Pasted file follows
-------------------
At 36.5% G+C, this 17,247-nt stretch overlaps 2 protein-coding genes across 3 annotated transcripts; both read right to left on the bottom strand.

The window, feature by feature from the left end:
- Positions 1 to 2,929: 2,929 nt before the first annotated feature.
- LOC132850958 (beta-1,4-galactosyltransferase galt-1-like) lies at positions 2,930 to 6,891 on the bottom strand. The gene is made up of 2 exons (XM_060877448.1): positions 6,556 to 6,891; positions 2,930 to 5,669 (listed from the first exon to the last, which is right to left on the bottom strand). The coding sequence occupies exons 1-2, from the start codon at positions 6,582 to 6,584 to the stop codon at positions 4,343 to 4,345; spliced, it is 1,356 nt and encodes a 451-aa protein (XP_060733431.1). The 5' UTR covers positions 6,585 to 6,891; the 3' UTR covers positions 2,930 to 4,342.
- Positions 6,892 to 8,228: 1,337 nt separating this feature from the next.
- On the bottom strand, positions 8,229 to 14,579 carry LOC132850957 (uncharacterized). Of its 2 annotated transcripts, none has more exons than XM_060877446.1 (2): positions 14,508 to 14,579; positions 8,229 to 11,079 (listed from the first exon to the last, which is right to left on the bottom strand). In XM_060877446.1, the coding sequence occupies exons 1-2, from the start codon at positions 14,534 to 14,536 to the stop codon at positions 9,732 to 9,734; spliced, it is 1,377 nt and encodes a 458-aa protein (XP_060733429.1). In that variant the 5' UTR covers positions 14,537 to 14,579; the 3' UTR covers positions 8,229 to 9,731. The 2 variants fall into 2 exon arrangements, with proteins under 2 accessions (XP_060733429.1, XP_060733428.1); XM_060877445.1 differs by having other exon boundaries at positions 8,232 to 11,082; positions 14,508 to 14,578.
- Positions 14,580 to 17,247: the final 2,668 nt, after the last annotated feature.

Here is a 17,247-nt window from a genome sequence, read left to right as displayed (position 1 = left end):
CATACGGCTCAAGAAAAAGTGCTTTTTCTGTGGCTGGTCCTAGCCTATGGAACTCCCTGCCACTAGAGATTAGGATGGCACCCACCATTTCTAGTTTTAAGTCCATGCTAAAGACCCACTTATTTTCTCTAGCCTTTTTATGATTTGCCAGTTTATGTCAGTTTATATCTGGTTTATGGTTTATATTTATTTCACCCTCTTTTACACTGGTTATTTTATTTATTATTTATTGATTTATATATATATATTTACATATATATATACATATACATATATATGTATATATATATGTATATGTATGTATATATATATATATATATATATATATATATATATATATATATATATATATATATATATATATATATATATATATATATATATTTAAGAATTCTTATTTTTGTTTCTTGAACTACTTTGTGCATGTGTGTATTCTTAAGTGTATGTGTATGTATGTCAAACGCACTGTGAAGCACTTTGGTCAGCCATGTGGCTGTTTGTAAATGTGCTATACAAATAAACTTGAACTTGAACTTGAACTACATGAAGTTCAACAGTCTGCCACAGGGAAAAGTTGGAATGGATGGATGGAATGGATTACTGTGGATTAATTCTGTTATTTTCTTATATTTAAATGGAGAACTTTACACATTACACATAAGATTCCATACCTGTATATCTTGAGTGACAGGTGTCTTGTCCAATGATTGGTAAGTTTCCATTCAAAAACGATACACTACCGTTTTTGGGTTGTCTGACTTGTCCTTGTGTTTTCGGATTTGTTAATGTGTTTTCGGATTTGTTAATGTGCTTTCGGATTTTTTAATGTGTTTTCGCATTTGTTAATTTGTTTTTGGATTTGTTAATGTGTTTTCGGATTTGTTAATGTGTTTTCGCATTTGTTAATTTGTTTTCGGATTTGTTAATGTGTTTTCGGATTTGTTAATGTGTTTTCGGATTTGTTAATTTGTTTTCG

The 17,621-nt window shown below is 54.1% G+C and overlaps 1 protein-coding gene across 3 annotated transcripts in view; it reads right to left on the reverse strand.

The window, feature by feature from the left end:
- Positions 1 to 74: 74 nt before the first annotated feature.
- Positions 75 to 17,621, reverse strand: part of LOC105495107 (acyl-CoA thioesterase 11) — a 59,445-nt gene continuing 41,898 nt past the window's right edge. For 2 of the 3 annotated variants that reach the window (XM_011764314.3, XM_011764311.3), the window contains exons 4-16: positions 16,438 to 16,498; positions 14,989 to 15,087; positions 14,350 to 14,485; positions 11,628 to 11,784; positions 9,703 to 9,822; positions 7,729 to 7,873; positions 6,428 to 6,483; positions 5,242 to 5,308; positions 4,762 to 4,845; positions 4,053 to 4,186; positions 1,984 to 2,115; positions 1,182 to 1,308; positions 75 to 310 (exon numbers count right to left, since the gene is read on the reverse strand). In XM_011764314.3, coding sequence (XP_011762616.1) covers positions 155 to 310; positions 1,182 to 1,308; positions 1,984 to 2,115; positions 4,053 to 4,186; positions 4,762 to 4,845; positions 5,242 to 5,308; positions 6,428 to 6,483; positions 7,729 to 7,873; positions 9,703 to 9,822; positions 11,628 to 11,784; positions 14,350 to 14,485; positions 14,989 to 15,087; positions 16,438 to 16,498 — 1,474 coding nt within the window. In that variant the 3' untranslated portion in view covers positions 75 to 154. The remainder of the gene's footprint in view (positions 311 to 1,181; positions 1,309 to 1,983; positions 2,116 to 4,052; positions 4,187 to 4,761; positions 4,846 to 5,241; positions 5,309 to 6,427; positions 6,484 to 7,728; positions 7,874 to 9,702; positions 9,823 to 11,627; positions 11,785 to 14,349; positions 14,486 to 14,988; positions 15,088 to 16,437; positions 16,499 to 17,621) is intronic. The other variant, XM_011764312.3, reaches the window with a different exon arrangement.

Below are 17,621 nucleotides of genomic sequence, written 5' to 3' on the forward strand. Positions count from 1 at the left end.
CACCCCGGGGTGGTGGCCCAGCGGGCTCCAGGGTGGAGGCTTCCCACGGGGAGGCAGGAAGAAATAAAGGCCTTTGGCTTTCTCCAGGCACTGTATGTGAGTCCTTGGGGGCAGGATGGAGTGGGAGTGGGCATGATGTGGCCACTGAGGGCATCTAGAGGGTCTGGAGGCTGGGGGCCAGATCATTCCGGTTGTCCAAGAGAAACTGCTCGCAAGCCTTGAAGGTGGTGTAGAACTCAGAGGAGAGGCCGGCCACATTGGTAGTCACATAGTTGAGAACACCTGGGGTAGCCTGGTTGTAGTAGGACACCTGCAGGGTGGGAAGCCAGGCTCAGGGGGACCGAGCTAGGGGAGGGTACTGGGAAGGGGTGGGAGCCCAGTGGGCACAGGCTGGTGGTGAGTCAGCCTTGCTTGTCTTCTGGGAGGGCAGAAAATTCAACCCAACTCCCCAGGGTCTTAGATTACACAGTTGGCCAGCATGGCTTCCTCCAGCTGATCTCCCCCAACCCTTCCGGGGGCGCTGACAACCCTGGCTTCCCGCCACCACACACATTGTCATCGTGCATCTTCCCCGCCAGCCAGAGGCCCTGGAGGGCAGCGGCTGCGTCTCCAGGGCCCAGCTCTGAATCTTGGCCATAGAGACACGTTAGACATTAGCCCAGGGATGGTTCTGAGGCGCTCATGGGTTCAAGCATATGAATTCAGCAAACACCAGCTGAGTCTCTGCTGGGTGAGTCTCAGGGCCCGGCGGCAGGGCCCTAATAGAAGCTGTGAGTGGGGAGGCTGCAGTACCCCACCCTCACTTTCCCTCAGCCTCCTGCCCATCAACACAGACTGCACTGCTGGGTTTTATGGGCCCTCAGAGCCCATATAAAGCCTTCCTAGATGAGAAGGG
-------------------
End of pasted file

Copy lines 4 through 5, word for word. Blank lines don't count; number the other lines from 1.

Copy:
- LOC132850958 (beta-1,4-galactosyltransferase galt-1-like) lies at positions 2,930 to 6,891 on the bottom strand. The gene is made up of 2 exons (XM_060877448.1): positions 6,556 to 6,891; positions 2,930 to 5,669 (listed from the first exon to the last, which is right to left on the bottom strand). The coding sequence occupies exons 1-2, from the start codon at positions 6,582 to 6,584 to the stop codon at positions 4,343 to 4,345; spliced, it is 1,356 nt and encodes a 451-aa protein (XP_060733431.1). The 5' UTR covers positions 6,585 to 6,891; the 3' UTR covers positions 2,930 to 4,342.
- Positions 6,892 to 8,228: 1,337 nt separating this feature from the next.